Anthony Van Dyck's "Andromeda Chained to the Rock" .
Anthony Van Dyck is a brilliant and tremendously influential portrait painter who .
was also a religious and narrative artist, a consummate draughtsman and etcher and a .
charming occasional landscape watercolorist. The seventh of twelve children born to a .
wealthy silk merchant in Belgium, Anthony van Dyck began to paint at an early age. By .
the age of nineteen, he had become a teacher in Antwerp. In his early twenties, van Dyck .
went to Italy, where he studied the paintings of Titian and Paolo Veronese and worked as .
a successful portrait painter for the Italian nobility. In 1621 Anthony van Dyck left .
Antwerp and his position as chief assistant to Peter Paul Rubens. He spent the next six .
years in Italy, conceiving a obsessive admiration for Titian and developing a mature .
painting style. He lived in England from 1632 to his death, becoming a fashionable .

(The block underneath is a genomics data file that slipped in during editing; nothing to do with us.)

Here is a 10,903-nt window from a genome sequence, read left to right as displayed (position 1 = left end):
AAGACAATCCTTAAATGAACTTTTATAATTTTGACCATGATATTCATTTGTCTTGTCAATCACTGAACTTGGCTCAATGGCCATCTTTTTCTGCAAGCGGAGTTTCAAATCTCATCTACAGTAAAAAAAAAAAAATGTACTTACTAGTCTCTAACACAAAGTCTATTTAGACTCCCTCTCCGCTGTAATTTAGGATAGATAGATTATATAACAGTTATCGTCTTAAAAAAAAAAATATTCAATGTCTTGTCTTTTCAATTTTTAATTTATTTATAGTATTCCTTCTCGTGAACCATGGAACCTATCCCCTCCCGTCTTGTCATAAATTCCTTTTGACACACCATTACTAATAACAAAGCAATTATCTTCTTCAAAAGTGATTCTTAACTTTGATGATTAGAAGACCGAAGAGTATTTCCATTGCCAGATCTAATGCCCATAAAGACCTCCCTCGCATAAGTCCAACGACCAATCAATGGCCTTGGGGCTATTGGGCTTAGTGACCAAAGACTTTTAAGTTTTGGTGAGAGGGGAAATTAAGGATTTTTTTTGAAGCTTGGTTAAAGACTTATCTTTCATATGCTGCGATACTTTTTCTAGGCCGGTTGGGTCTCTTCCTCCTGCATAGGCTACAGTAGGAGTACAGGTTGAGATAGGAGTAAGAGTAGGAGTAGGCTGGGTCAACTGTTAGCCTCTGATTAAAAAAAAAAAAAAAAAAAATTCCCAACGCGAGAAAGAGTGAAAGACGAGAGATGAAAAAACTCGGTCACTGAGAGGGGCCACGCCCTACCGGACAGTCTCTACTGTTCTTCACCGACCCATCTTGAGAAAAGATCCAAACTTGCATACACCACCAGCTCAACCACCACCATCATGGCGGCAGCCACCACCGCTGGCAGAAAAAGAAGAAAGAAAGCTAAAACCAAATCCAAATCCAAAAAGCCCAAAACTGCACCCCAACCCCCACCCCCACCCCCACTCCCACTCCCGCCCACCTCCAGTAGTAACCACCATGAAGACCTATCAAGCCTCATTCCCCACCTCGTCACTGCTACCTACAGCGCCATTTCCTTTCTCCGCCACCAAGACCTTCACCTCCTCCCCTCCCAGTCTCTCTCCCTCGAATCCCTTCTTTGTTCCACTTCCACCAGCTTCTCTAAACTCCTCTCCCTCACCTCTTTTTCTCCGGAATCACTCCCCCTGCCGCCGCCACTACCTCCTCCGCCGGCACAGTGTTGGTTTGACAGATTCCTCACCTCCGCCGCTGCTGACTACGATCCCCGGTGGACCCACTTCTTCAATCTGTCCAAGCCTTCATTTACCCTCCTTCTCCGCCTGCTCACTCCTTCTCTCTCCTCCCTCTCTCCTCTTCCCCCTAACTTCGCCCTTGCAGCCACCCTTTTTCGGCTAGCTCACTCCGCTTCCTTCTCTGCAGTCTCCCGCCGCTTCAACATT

portrait artist and court painter to King Charles I.
The piece that really stands out of all Van Dyck's work is Andromeda Chained to .
the Rock. Van Dyck's cultural environment and pictorial style come forward in this .
painting of Andromeda, the beautiful Ethiopian princess whose sacrifice was required to .
calm a sea monster ravaging the kingdom. Van Dyck depicts her chained in a rocky cave .
awaiting her fate, while the monster approaches through the waves. Perseus, her rescuer, .
moves quickly along through the skies on Pegasus. .
Andromeda stands firmly, full-length, and life-sized, looking up in anguish. .
Andromeda has a solid physical presence, which may also come from the fact that Van .
Dyck used his mistress Margaret Lemon for the model of this painting. The woman's .
lively eyes, detailed facial features, and fine modeling of flesh tones show the Van .
Dyck's concern for texture and pattern. His brush strokes vary to soften the background .
and rock and to enhance the physical quality of Andromeda's skin and drapery.